Shawnee Mission School District denies two requests for SB 40 hearings over masks

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The Shawnee Mission School District has denied two requests for public hearings aimed at challenging the district’s policy that masks be worn inside its buildings.

As a result, SMSD says it will not host public hearings regarding the complaints.

The requests were both made Thursday, according to David Smith, the district’s communications manager. Both requests came from patrons who have children enrolled in the district, Smith said.

Under a new state law, SB 40, some district patrons — including parents, students and staff members — can challenge local school districts’ COVID-19 restrictions.

Smith said SMSD denied the requests for hearings on masks because the complaints were not filed in a timely manner.

The districts’ mask requirements have been in place since last summer, and SB 40 only allows for challenges to district policies within 30 days of policies going into effect, Smith argued.

“We are confident our interpretation of the law is correct,” Smith said. “They did not make these requests within 30 days of the mask rules taking effect.”

Other districts’ responses

SB 40 has prompted similar challenges to other Johnson County school districts’ mask policies in recent weeks.

The Blue Valley, Olathe and USD 232 De Soto districts have all hosted multiple public hearings over the last month to allow for parents to air their complaints about masking rules.

In general, parents challenging districts’ mask rules have argued that masking is harming their children’s health and impeding their academic performance.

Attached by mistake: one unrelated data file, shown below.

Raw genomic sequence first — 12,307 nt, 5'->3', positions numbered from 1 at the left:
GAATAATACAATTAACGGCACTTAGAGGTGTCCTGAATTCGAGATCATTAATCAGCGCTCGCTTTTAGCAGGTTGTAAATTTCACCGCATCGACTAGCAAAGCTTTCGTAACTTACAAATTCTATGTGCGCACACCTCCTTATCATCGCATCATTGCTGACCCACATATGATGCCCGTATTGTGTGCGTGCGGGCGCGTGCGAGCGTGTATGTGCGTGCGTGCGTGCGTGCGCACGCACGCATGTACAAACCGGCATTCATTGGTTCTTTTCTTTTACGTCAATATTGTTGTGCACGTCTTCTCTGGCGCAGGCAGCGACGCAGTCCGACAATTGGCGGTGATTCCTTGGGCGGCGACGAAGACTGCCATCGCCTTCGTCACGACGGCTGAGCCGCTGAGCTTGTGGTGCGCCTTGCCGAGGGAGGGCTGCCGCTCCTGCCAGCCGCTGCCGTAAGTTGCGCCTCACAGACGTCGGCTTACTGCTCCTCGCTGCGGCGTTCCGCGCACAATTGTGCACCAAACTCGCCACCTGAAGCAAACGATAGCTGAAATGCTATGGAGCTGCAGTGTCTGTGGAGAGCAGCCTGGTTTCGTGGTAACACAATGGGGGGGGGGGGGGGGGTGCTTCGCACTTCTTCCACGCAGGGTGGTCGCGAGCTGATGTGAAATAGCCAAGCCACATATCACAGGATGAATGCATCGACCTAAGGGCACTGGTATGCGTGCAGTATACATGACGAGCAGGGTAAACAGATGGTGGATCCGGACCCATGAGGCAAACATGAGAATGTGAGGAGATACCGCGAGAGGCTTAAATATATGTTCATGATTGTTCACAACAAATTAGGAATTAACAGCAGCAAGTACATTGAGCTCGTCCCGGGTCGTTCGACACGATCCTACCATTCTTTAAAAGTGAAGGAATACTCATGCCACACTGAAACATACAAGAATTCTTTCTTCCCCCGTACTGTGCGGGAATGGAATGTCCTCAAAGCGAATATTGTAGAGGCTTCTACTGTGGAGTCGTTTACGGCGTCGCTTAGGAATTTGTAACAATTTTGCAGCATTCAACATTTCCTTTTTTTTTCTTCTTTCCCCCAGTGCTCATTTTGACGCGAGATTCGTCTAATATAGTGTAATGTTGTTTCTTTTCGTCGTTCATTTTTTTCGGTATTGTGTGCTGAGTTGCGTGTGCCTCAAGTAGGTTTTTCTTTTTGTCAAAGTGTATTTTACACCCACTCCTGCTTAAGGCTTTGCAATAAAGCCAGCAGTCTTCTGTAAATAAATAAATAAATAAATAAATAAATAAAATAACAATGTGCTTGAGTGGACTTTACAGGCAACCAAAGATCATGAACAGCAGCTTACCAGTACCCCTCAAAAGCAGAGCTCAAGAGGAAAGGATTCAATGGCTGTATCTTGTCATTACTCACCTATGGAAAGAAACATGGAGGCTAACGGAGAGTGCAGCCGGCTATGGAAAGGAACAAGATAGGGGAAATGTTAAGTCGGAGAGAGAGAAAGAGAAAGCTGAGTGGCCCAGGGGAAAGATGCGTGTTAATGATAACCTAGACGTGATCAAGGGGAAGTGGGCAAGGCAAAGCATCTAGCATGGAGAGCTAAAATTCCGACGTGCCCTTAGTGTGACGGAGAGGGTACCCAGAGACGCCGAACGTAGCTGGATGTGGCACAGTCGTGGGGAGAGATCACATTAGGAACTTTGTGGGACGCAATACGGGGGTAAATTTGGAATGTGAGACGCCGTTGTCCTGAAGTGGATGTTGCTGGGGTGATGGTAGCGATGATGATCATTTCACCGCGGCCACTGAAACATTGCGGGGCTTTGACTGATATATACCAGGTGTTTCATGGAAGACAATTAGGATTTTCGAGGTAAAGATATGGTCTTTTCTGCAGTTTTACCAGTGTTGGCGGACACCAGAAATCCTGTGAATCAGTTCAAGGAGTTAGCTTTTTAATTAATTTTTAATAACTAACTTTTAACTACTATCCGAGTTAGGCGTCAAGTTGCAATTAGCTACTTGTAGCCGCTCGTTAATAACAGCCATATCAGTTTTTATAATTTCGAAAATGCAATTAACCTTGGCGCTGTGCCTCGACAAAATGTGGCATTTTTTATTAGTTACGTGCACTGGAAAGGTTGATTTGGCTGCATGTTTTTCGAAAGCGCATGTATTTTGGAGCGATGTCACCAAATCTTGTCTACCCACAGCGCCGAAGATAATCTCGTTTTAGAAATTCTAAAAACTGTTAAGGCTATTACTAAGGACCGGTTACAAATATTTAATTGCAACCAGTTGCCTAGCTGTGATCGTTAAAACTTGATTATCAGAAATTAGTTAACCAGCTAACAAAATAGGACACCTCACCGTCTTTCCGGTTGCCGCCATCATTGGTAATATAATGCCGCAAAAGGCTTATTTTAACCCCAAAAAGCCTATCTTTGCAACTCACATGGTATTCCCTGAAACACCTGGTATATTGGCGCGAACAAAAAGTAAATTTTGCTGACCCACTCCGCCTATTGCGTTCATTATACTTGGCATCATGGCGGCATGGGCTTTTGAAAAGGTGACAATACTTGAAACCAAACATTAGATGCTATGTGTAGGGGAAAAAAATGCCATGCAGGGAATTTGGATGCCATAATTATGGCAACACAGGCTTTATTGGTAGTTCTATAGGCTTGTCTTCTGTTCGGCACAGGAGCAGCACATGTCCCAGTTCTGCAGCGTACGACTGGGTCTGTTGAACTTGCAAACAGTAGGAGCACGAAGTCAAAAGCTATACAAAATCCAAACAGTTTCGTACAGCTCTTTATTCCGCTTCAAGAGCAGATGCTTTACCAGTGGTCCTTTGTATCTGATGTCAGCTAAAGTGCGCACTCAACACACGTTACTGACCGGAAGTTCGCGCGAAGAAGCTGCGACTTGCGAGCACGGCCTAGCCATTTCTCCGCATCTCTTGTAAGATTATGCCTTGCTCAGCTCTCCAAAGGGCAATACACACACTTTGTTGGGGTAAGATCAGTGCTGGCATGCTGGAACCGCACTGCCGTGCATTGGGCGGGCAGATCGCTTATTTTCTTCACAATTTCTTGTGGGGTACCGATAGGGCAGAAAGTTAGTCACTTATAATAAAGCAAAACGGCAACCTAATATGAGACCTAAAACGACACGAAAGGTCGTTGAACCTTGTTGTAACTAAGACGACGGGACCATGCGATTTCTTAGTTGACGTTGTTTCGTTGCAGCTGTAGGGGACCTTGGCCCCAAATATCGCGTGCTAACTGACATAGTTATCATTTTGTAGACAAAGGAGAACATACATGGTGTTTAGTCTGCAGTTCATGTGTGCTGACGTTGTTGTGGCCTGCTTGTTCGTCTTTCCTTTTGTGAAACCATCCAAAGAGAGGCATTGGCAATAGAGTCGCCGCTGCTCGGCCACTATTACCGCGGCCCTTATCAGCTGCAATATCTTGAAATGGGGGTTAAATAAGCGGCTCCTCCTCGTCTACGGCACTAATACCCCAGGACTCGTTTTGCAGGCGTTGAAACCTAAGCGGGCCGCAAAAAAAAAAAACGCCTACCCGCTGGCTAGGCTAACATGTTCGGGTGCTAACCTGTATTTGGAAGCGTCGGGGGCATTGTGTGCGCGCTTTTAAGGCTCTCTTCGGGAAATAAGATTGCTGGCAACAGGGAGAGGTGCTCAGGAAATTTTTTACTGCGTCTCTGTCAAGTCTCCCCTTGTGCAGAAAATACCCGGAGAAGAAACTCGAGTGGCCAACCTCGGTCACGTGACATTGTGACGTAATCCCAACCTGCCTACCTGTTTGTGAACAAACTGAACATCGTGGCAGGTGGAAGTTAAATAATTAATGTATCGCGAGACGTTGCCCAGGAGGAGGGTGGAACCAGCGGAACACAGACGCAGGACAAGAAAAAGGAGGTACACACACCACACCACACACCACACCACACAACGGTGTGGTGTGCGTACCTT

One parent in USD 232 argued that the district’s mask policy is “illegal” because cloth barrier face masks have not been formally approved by the FDA but only given emergency use authorization during the pandemic.

In all cases, after each hearing, all three districts’ boards of education have voted to uphold masking requirements, using similar rationales to SMSD’s reasoning for denying hearings outright.

Blue Valley, Olathe and USD 232 have all argued, in part, that their mask policies went into effect months before SB 40 was passed, making any requests to challenge mask rules now untimely.

The districts have also argued that mask requirements are the “least restrictive” method for allowing students to still attend school in person during the pandemic.

They also say that individual students and their families can apply for exemptions from wearing masks under the current policies.

Federal lawsuit

Eight parents in the Blue Valley and Olathe districts have sued those districts over their mask requirements.

SB 40 allows for such legal appeals if patrons disagree with districts’ decisions following public hearings. Last week, that lawsuit was moved from Johnson County District Court to federal court in Kansas City, Kan.

Meanwhile, on Monday, the Blue Valley Board of Education’s regular meeting was abruptly shifted from an in-person meeting to virtual due to “safety concerns,” according to district spokesperson Kaci Brutto.

“These concerns relate to communication we have seen or received that was threatening in nature. A virtual meeting also ensures that our patrons have the opportunity to address the board during Open Forum,” Brutto told the Post in an email.

Fox 4 TV reports that dozens of parents showed up at the district’s central office Monday night as the meeting was being held virtually to protest mask rules.

About the author

Kyle Palmer
Kyle Palmer

Hi! I’m Kyle Palmer, the editor of the Johnson County Post.

Prior to joining the Post in 2020, I served as News Director for KCUR. I got my start in journalism at the University of Missouri, where I worked for KBIA, mid-Missouri’s NPR affiliate. After college, I spent 10 years as a teacher and went on to get a master’s degree in education policy from Stanford University.